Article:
Did you know that over 2,000 people get lost while hiking each year? It’s a scary situation that even experienced hikers encounter. Dive into the important tips and steps to take when you’re lost while hiking and how to stay safe. Knowing what to do next could differentiate between a little detour and a life-threatening situation.
Stay Calm if You Get Lost While Hiking
When you’re lost, you should remain calm and take a moment to orient yourself.
It’s easier said than done, especially if you’re getting lost while hiking in unfamiliar terrain. However, letting panic set in will only cloud your judgment. Take deep breaths. It’s a practical method to remain calm and regain control of the situation. Deep breaths help slow your heart rate and reduce the adrenaline rush.
Once you’ve managed to remain calm, start orienting yourself. Look for landmarks, trail markers, or any features you remember. Check your compass or GPS if you have one.
Assess Your Supplies
After you’ve oriented yourself, it’s time to assess your supplies, ensure you’ve got the survival gear you need, and stay safe and healthy until you find your way.
Check your backpack for essential items. Food and a water source are top priorities. You don’t want to risk dehydration or hunger.
On a multi-day backpacking trip, you likely have gear such as a tent or sleeping bag. These can provide shelter and warmth. Change into bright clothing so that rescuers can easily find you.
If you’ve got a map, compass, or GPS, these can assist in navigation. A first-aid kit is crucial for addressing injuries. Also, look for a flashlight or headlamp for visibility during the night.
Once you’ve assessed your supplies, it’s time to mark your current location. If you have a GPS device, use it to pinpoint your exact coordinates. If you’re using a physical map, pair it with your compass to determine your location.
Mark your current location on the map using a pencil or a piece of charcoal. If you have neither, look for landmarks and try remembering them.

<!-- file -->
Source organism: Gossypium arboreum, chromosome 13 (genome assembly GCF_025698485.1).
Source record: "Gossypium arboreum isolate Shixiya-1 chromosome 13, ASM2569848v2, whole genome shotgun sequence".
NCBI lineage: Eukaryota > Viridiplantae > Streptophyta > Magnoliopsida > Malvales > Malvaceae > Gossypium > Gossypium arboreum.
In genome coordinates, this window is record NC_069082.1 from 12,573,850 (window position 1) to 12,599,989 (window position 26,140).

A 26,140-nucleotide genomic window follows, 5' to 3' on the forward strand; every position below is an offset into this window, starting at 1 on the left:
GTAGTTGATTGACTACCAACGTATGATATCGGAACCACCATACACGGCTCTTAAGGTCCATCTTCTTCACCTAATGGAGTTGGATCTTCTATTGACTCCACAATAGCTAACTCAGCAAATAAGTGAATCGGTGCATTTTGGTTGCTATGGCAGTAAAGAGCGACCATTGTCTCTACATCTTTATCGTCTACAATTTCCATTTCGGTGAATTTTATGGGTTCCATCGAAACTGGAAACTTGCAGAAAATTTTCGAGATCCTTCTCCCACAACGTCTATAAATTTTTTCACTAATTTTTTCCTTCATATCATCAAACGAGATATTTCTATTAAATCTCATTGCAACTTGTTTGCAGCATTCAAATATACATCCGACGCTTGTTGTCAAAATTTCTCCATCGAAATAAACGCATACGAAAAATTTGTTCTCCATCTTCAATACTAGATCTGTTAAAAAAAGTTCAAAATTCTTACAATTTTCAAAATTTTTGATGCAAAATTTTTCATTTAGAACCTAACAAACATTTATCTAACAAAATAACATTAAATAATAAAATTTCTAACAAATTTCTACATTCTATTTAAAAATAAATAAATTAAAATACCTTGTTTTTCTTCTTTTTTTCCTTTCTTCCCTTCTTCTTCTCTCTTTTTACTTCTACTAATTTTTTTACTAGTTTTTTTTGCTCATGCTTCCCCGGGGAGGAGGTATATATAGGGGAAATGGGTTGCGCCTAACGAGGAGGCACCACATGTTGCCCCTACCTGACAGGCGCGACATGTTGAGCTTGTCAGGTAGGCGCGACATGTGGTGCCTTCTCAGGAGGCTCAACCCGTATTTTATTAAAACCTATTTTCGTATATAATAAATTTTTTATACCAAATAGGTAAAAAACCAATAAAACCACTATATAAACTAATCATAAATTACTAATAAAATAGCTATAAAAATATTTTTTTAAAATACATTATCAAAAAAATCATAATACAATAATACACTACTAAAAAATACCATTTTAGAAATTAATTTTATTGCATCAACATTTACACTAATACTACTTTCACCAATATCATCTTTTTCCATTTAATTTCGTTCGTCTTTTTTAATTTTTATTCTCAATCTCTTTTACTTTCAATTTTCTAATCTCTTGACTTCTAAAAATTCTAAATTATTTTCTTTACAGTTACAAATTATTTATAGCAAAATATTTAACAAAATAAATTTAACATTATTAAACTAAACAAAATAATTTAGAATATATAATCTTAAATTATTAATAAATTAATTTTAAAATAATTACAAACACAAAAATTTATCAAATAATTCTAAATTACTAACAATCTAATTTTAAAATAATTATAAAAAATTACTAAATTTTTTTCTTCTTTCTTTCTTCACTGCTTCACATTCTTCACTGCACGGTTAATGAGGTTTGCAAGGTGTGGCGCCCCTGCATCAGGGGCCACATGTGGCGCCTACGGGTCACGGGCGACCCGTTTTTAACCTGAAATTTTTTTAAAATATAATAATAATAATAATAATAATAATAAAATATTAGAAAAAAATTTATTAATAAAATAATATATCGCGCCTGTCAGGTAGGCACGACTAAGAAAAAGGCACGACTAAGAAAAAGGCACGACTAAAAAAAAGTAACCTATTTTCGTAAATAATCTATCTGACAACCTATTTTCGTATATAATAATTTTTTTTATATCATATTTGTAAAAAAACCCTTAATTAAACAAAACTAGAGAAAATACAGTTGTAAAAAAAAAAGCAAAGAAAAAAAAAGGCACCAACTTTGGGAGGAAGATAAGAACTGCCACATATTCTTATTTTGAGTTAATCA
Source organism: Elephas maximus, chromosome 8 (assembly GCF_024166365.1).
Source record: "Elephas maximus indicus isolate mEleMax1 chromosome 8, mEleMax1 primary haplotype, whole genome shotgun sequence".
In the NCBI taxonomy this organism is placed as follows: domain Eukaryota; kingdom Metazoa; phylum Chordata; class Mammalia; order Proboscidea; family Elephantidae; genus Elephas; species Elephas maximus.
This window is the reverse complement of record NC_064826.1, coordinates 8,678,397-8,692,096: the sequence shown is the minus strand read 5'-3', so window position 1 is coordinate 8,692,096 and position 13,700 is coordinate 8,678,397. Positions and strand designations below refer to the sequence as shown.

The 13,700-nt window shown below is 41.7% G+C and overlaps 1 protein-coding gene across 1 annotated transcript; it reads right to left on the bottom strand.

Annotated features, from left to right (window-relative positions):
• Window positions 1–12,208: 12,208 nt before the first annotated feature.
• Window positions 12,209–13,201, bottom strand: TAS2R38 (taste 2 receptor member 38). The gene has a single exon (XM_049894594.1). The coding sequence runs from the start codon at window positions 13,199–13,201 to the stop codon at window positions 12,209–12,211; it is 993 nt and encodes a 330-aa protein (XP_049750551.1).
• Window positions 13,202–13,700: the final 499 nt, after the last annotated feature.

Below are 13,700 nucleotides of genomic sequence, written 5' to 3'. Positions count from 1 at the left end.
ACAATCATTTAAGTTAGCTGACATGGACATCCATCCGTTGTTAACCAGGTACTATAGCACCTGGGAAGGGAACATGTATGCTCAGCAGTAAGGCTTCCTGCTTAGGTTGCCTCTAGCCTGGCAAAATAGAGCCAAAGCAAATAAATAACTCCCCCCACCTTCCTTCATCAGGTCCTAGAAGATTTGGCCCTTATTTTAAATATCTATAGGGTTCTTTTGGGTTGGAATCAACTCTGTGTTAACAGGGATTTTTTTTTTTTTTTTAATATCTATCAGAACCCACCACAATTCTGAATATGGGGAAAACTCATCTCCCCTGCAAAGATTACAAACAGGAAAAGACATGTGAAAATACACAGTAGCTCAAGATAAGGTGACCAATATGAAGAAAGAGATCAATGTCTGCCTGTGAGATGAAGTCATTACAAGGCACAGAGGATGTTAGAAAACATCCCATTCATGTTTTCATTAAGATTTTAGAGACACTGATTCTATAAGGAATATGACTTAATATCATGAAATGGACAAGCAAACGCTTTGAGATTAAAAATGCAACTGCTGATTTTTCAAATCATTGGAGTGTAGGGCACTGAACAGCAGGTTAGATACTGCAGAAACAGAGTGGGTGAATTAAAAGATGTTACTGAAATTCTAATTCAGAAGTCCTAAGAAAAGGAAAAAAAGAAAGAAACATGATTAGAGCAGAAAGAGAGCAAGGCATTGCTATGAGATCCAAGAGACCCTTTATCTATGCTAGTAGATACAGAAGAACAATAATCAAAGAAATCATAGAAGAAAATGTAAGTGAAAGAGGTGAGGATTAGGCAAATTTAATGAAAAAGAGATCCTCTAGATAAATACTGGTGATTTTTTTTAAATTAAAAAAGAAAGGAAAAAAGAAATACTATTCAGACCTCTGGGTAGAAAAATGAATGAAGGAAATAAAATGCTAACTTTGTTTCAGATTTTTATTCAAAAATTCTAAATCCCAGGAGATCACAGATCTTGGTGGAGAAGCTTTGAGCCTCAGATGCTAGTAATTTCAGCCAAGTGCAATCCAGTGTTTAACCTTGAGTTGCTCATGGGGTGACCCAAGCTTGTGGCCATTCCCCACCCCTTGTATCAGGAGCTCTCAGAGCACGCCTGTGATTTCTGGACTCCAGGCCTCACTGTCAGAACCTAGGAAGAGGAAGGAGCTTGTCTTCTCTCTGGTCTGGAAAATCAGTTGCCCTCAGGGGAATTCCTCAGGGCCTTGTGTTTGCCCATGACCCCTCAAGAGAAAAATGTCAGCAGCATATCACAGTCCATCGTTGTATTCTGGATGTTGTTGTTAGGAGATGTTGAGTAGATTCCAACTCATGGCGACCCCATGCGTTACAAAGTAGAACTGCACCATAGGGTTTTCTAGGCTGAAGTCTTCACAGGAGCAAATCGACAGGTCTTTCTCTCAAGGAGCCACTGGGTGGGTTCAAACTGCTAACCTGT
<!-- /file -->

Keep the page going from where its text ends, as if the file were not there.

Use the STOP Method
When you’re lost, you should use the STOP method: stay put, think, observe, and plan.
This technique means to stop walking. The more you move, the further you might stray from your original path. Staying calm. Panic can cloud your judgment, complicating self-rescue.
Thinking clearly about your last known location is crucial, possibly retracing your steps mentally to the same trail. Observe your surroundings. Landmarks, footprints, trails, or even the sun’s position during a day hike might help you orient yourself.
Lastly, plan your following actions carefully. Consider waiting for help if you’ve informed someone of your trail run, or proceed cautiously if you’re extremely confident in your direction.
Signal for Help
If you cannot determine your location, it’s time to signal for help using any available means.
Your cell phone is essential to call forest service, but only if you have a signal. If not, save its battery for emergency calls.
A signal mirror is an effective tool as well. Even a small mirror can reflect sunlight to attract attention from afar.
If you see other hikers, whistle or shout to alert them.
Lastly, consider starting a fire, as the smoke can be seen for miles. But ensure it’s controlled to prevent causing a forest fire.
Consider Shelter and Fire
In your pursuit to be noticed, don’t overlook your immediate needs. Shelter and fire are essential for your survival. Should you find yourself lost hiking, these are your lifelines in the wilderness.
Start by scouting for a shelter location. Look around for a big rock or a fallen tree. The leeward side will shield you from wind and rain.
Next, gather dry leaves, twigs, and branches to build a fire. If it’s wet, look under tree branches for dead-standing wood, as it’s usually dry inside. Use your shoelaces or a stick to create friction and ignite a spark.
Remember, maintaining the fire is as important as starting it. It’s your heat source, light, and a beacon of hope.
Preserve Energy and Hydrate
Survival in the wilderness demands you’re mindful of your energy reserves and hydration needs. To preserve energy and hydrate effectively, avoid unnecessary sweating. Dress in extra layers to stay warm, but remove excess clothing before you start to sweat.
Ensure you stay hydrated by carrying water in a reusable container. If you’re low, ration it carefully. Don’t wait until you’re thirsty to drink. Dehydration can creep up on you, causing fatigue and impacting your decision-making skills.
So, you’ve got your game plan. Stay calm, check your gear, mark your spot, and remember to STOP when lost hiking. Send a signal, think about shelter and warmth, conserve energy, and hydrate. You’re not a 19th-century explorer lost without a compass. You’ve got knowledge and modern tools at your disposal.